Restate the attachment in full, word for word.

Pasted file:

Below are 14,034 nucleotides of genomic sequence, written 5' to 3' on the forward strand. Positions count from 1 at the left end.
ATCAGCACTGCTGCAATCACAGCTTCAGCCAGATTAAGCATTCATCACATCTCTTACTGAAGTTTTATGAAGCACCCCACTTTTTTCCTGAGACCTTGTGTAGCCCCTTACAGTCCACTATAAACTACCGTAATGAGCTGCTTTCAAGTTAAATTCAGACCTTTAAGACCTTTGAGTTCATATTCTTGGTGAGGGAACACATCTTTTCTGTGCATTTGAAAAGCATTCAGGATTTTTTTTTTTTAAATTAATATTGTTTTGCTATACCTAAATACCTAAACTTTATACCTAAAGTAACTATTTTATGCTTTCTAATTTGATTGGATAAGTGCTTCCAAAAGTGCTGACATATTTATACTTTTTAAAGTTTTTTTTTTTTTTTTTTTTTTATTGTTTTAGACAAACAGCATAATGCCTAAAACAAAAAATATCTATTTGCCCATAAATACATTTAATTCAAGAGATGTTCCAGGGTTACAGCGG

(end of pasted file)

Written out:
Below are 14,034 nucleotides of genomic sequence, written 5' to 3' on the forward strand. Positions count from 1 at the left end.
ATCAGCACTGCTGCAATCACAGCTTCAGCCAGATTAAGCATTCATCACATCTCTTACTGAAGTTTTATGAAGCACCCCACTTTTTTCCTGAGACCTTGTGTAGCCCCTTACAGTCCACTATAAACTACCGTAATGAGCTGCTTTCAAGTTAAATTCAGACCTTTAAGACCTTTGAGTTCATATTCTTGGTGAGGGAACACATCTTTTCTGTGCATTTGAAAAGCATTCAGGATTTTTTTTTTTTAAATTAATATTGTTTTGCTATACCTAAATACCTAAACTTTATACCTAAAGTAACTATTTTATGCTTTCTAATTTGATTGGATAAGTGCTTCCAAAAGTGCTGACATATTTATACTTTTTAAAGTTTTTTTTTTTTTTTTTTTTTTATTGTTTTAGACAAACAGCATAATGCCTAAAACAAAAAATATCTATTTGCCCATAAATACATTTAATTCAAGAGATGTTCCAGGGTTACAGCGG